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aEloquently written. . . . Highly Recommended.a--"G.R. Thursby,
aLongtime Hare Krishna observer Rochford shows that devotees,
formerly known for their public chanting and controversial
fundraising practices, have largely moved out of the temples, taken
jobs, and established nuclear families. Using survey data and
extensive interviews, Rochford investigates the attitudes of the
original members' children (some of whom suffered abuse in the
early Hare Krishna schools), the changing roles of women, differing
modes of affiliation with the organization, and the increasing
influence of Indian Hindu immigrants in what is formally known as
the International Society for Krishna Consciousness (ISKCON). His
findings are generally clear and convincing, and he lets the
devotees speak for themselves in frequent quotes. . . . This story
of accommodation within a movement that forged its identity through
strict rejection of secular culture provides valuable insight into
how new religions evolve.a
"Burke Rochford is the most notable scholarly interpreter of
Krishna Consciousness in America, and Hare Krishna Transformed is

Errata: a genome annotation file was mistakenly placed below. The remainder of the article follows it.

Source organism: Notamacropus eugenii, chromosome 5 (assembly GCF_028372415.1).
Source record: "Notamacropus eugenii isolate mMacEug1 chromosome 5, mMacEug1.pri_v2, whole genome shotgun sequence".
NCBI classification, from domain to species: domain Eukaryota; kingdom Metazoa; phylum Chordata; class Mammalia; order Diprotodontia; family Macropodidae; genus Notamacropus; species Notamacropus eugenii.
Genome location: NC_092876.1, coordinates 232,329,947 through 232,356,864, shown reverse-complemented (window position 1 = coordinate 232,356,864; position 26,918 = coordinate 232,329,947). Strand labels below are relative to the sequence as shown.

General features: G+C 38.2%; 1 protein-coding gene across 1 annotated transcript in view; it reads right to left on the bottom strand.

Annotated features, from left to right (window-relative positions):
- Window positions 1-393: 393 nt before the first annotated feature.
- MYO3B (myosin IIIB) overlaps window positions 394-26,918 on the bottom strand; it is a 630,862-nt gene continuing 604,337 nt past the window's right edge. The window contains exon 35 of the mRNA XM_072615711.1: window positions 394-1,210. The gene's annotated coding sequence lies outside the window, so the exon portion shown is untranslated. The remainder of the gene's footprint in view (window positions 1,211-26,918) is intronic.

the most insightful and informative book written on the
organizational evolution of the movement."
--David G. Bromley, Virginia Commonwealth University
Most widely known for its adherents chanting "Hare Krishna" and
distributing religious literature on the streets of American
cities, the Hare Krishna movement was founded in New York City in
1965 by A. C. Bhaktivedanta Swami Prabhupada. Formally known as the
International Society for Krishna Consciousness, or ISKCON, it is
based on theHindu Vedic scriptures and is a Western outgrowth of a
popular yoga tradition which began in the 16th century.
In its first generation ISKCON actively deterred marriage and
the nuclear family, denigrated women, and viewed the raising of
children as a distraction from devotees' spiritual
responsibilities. Yet since the death of its founder in 1977, there
has been a growing women's rights movement and also a highly
publicized child abuse scandal. Most strikingly, this movement has
transformed into one that now embraces the nuclear family and is
more accepting of both women and children, steps taken out of
necessity to sustain itself as a religious movement into the next
generation. At the same time, it is now struggling to contend with
the consequences of its recent outreach into the India-born
American Hindu community.
Based on three decades of in-depth research and participant
observation, Hare Krishna Transformed explores dramatic changes in
this new religious movement over the course of two generations from
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